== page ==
About this episode
When Tommy Berretz had his successful swimming pool company valued, he had just one (big) problem: he didn’t like what he found out.
Tommy Berretz co-founded Texas Aquatic Enterprise (TAE) in 2005 to maintain commercial swimming pools for condominium groups, apartment buildings and schools.
The business grew to more than 200 employees on the back of Berretz’s sales skills. That’s when he hired an accountant to value TAE. Berretz waited patiently as the accountant ran the numbers but was ultimately disappointed by the result.
The account had chosen to value Berretz’s business based on his assets alone reasoning that without Berretz himself, TAE was worthless.
At first he was disappointed and a little angry. Then Berretz set about re-modelling TAE to be less dependent on him which ultimately culminated in a seven-figure exit. In this episode you’ll learn:
- The secret to hiring sales people for replacing you as a rain maker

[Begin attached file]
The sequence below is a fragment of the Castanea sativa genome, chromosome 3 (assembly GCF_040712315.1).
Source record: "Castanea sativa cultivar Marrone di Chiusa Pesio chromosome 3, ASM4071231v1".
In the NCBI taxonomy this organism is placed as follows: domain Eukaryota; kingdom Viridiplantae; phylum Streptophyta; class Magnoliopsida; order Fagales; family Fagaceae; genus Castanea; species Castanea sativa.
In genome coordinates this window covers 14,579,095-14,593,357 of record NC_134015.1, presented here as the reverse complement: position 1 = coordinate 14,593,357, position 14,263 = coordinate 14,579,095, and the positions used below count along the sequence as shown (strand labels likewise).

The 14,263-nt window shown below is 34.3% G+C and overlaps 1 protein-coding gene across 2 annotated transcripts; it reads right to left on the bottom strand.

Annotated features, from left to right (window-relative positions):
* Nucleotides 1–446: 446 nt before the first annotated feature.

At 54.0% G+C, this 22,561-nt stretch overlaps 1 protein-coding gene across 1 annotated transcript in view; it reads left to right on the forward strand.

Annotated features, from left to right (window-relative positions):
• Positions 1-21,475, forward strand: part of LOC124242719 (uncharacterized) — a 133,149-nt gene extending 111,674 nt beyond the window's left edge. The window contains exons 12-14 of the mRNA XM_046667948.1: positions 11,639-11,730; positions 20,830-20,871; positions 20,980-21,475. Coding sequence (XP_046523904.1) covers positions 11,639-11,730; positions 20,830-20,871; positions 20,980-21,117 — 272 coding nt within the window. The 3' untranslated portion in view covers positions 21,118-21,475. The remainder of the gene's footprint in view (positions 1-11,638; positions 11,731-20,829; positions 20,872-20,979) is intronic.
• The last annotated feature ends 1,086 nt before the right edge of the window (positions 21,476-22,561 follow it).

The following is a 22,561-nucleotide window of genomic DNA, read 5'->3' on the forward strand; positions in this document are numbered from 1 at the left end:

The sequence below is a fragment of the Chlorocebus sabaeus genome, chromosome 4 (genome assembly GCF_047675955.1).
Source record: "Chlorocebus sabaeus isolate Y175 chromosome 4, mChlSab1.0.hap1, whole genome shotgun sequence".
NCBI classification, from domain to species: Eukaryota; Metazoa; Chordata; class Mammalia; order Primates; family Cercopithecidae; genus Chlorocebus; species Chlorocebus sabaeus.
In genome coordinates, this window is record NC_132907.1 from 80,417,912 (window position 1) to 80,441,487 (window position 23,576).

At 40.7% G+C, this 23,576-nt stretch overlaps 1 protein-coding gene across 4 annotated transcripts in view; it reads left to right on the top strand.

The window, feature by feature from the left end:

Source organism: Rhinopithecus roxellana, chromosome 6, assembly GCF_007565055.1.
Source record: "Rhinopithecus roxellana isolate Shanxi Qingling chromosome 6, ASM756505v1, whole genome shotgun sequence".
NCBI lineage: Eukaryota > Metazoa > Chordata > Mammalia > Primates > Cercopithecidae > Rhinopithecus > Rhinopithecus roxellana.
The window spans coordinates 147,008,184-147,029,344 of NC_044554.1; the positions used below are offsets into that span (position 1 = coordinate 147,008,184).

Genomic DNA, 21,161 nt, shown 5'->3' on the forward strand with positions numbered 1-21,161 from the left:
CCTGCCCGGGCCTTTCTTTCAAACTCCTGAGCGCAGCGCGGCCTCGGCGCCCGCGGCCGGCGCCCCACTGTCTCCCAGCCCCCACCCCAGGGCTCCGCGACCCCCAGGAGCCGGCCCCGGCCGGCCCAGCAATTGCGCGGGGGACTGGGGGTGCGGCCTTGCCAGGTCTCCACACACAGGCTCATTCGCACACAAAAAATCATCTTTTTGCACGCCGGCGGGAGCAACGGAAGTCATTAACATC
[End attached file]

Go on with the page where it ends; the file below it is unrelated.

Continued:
- The number one hire Berretz made (it may not be who you think)
- Why you should never sign a “standard agreement”
- Why Berretz ultimately sold to his second highest bidder
Have you been disappointed by the salespeople you’ve hired? The problem may not be the people, it may be your product or service. In Berretz’s case, he was relying on his charisma and price to win competitive bids. He knew he couldn’t win by competing on price so when he hired sales people, he developed a unique point of differentiation that set TAE apart from his competitors and sales people could use to set the company apart. How about you? Do you have something that gives you a point of difference and what Warren Buffett calls “Monopoly Control”? If not, enroll in the 12-step process known as The Value Builder System™ and we’ll help you figure it out. Get started right now by completing module 1 for free.
About Our Guest
Tommy Berretz is a serial entrepreneur, comedian, actor, and producer. He started his entrepreneurial journey in 2005 when he started a business with his roommate in their apartment. At the time, Tommy was working as a bar back at a local bar washing dishes, cleaning bathrooms, and mopping up puke. At night Tommy would work at the bar and during the day he would work on his business. Tommy grew that business into a multi-million-dollar company with over two hundred employees. He sold the business in 2017 for over seven figures.